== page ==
Illicit Financial Flows and development aid

In February, a team of journalists exposed a tax evasion system used by the Swiss subsidiary of HSBC.

From 2006 to 2007, roughly 100,000 clients secretly channeled over $100 billion through HSBC accounts.

Of that, over $13 billion came from roughly 7,500 clients in Africa.

Billions of dollars were channeled from Egypt, South Africa, and Morocco. But significant amounts also came from poorer countries such as Eritrea, the Democratic Republic of Congo, and Liberia.

Recent leaks about tax evasion are just the tip of the iceberg on Illicit Financial Flows (IFFs).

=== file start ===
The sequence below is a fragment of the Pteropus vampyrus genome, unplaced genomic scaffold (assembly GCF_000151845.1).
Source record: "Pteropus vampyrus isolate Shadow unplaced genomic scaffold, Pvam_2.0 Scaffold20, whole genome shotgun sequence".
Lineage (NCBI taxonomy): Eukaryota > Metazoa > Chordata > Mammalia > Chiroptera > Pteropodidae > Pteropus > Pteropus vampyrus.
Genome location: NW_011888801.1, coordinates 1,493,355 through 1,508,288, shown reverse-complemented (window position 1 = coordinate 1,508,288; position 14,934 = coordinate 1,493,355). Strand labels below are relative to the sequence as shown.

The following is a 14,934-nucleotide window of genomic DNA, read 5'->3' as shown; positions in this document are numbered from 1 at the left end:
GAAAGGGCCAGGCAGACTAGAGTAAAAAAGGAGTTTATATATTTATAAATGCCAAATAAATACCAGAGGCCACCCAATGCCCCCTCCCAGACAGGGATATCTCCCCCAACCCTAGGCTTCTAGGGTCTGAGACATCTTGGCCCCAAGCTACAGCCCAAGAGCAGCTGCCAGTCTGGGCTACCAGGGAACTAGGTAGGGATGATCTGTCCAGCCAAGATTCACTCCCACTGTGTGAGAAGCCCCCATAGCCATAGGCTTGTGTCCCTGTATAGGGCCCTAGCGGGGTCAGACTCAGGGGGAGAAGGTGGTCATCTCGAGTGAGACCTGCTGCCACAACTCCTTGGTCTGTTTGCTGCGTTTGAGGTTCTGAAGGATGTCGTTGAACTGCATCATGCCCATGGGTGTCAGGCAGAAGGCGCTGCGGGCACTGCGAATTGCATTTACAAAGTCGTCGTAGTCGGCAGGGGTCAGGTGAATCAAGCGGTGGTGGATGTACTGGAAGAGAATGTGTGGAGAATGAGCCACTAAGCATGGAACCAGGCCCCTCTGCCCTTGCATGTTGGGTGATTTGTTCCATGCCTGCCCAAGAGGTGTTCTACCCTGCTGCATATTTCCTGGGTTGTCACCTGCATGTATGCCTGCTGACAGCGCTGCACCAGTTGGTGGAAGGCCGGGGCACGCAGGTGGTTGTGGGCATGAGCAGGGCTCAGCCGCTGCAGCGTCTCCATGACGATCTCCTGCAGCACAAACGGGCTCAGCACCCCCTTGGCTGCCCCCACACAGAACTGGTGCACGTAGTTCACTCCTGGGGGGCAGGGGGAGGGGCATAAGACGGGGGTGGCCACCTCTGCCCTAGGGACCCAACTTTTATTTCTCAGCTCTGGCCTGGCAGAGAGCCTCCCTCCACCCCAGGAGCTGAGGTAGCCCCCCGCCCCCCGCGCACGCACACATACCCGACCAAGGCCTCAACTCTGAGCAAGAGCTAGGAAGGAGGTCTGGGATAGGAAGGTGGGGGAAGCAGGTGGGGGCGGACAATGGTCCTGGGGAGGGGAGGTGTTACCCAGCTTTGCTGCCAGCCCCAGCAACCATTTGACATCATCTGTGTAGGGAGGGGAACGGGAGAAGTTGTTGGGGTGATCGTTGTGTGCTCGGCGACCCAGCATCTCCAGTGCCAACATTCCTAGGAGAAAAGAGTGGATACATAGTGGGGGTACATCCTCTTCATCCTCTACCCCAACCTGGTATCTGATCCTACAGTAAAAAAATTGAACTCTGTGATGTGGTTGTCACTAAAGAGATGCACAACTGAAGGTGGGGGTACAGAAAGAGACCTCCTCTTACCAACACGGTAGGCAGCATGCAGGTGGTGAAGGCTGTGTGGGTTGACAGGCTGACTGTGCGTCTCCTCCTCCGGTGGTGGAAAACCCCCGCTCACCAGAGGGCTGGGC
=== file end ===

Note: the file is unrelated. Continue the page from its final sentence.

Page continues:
The UN estimates the cost of IFFS in Africa at $50 billion each year, more than the total amount of Official Development Assistance (ODA) received by African countries.

This represents as much as 25% of Gross Domestic Product (GDP) in some these states.

If the illicit flows were curtailed, it would allow them to meet their development goals significantly faster.

The OECD and the G20 are currently advancing discussions on the automatic exchange of tax information, considered the most efficient way to fight tax evasion.

However, developing countries will need significant assistance before being able to implement the exchange.


The International Consortium of Investigative Journalists –
United Nations Economic Commission for Africa –

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